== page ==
Mnuchin Gallery is proud to open the 2018 season with Sean Scully: Wall of Light. Including over twenty paintings, watercolors and pastels, the exhibition surveys one of Scully’s most celebrated bodies of work, the Wall of Light series, which he began in 1984 and has continued to develop through today. The exhibition will mark the gallery’s second collaboration with the artist, following Sean Scully: The Eighties in fall 2016. It also coincides with the ten-year anniversary of the Metropolitan Museum of Art’s presentation of Scully’s Wall of Light paintings, the artist’s first major museum exhibition in New York. The exhibition will be on view from February 28 through April 14, with a public opening reception in the artist’s honor on February 28 from 5:30 to 7:30pm. Sean Scully: Wall of Light will be accompanied by a fully illustrated catalogue authored by art historian and former long-time chief curator of the Modern Art Museum of Fort Worth, Michael Auping.
The Hudson Review
At Mnuchin Gallery, on the Upper East Side, “Sean Scully: Wall of Light” revisited a representative group of the confrontational, geometric paintings for which this authoritative painter is best known. The series, triggered, we are told, by seeing a Mayan stone wall at different times of day and weather conditions, had its origins in watercolors made in 1984 and has continued, with alterations along the way, pretty well until the present. The selection at Mnuchin, which included watercolors, pastels, and paintings of various sizes, ranged from a 1984 watercolor to a good-sized canvas made in 2013, with key works borrowed from important museum collections. As Scully has taught us to expect of him, his deceptively straightforward arrangements of vertical and horizontal blocks reveal delicate variations within the relationship of the parts and shifts away from symmetry, if we pay attention. In the most powerful works in the series, these subtle surprises are underscored by Scully’s unpredictable use of color and by opulent surfaces whose feathered edges often attest to repeated campaigns and accumulated layers.
The most compelling of the Wall of Light pictures evoke the natural world, with all its mutability and instability, through their color, at the same time that they affirm the materiality of paint, the agency of the artist, and the solidity of the built world. Perhaps because this sense of aggressive physicality is a significant part of the paintings’ character—rather like the artist himself—the large works usually are the most effective, facing us down, like actual architecture, demanding that we pay attention to nuance. Among the most memorable of the selection were Wall of Light Desert Night (1999, Modern Art Museum of Fort Worth) and Night (2003), both notable for subdued, but strangely radiant palettes. Wall of Light Desert Night is a gathering of unnamable, apparently infinitely variable grays, off-grays, and off-whites tending now toward blue, now toward green, now oddly warm, but always resisting labels, punctuated by a few tawny blocks; Night, more uniformly dark and brooding, is at once forthright and threatening to dematerialize, because of the “escapes” of warmer hues visible at the edges of the blocks. Both paintings were puzzling and elusive, demanding that we keep paying attention but never fully revealing their secrets—which is what Scully does best.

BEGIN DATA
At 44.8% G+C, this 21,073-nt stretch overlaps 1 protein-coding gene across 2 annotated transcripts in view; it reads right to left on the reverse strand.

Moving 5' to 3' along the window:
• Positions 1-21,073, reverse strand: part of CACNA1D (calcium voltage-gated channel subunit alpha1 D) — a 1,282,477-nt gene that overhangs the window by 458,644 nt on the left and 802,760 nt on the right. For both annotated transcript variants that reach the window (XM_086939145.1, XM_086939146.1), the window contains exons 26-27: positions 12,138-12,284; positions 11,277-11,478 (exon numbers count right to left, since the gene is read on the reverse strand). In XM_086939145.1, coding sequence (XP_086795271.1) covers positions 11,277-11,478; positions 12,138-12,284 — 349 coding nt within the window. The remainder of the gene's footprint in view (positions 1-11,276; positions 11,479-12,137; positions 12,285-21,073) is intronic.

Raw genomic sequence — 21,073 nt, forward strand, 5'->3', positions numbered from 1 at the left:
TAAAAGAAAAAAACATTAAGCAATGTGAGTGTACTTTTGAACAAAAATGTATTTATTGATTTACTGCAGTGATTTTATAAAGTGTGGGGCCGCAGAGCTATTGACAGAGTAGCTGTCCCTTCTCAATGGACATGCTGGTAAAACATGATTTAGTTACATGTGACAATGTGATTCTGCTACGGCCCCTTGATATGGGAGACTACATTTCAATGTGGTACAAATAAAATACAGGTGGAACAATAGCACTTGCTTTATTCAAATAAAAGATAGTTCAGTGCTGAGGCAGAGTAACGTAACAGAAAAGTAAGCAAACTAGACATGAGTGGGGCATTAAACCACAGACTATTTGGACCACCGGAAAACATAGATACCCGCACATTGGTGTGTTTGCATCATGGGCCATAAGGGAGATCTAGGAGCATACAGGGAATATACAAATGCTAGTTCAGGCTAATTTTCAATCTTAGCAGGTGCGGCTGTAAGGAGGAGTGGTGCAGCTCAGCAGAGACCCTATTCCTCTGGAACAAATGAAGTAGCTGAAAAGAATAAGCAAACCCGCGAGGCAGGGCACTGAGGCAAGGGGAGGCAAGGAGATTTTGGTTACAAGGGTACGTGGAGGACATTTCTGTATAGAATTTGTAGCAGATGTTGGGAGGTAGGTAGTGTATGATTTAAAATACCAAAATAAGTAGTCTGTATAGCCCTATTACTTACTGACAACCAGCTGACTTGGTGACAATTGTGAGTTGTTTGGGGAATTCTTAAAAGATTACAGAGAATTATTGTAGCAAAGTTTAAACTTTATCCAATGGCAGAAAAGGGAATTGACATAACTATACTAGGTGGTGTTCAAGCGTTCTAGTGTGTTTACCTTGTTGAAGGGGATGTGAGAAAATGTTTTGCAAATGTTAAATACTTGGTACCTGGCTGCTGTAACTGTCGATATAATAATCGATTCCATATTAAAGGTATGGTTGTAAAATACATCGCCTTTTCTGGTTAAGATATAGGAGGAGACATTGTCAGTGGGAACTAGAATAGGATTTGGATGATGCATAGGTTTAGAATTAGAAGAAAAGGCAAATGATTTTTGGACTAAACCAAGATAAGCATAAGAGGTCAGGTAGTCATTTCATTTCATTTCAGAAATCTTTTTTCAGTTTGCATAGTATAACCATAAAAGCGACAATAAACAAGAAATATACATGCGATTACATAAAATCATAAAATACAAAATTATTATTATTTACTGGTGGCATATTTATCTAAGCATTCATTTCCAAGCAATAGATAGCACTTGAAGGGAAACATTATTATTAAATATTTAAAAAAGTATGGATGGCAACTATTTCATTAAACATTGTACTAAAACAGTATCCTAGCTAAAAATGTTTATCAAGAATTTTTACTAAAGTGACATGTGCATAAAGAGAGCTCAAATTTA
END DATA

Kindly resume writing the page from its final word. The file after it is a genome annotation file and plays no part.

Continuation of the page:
The New Criterion
Sean Scully is that rara avis: the abstract painter who has flown to the heights of the vaulted empyrean of the contemporary art market. Just why may have less to do with form and more to do with the formulations of the marketplace, which favors steady output and the repetition of set compositions. Serial work removes the issue of uniqueness and its requisite connoisseurship, and therefore creates more reliable price points in the tracking of works of art as tradable commodities. Ergo: the market’s favor for Josef Albers, and for Sol LeWitt . . . and for Sean Scully.
Sometimes the lives of artists and art writers are linked together in mutually fruitful and revealing ways. When I started out writing about visual art, thirty-seven years ago, Sean Scully played an important role in my life. After great youthful success in London, knowing that America was the home of ambitious abstract painting, he moved to New York City. And then, after a few difficult, frustrating years in America he submitted his enormous manifesto painting Backs and Fronts (1981) to Critical Perspectives: Curators and Artists, an exhibition organized at PS1 by Joseph Masheck. I went out to Queens, saw that show, immediately located Scully in the telephone directory, and scheduled a studio visit. At that time, I was teaching philosophy in a provincial university. Soon enough, then, Scully found a New York dealer. As to myself, I started publishing art criticism. In that decade, I learnt a great deal from him, and so after writing one catalogue essay and various reviews, in 2004, I was able to publish the second monograph on him.
In “Wall of Light,” Sean Scully‘s dexterity with geometry is in full force—unlike some of his more rigid compositions.
Surveying the forever in progress “Wall of Light” series is an upcoming exhibition of Sean Scully’s work at the Mnuchin Gallery. The New York venue will host one of the artist’s most celebrated bodies of work, which began in 1984, from February 28, 2018.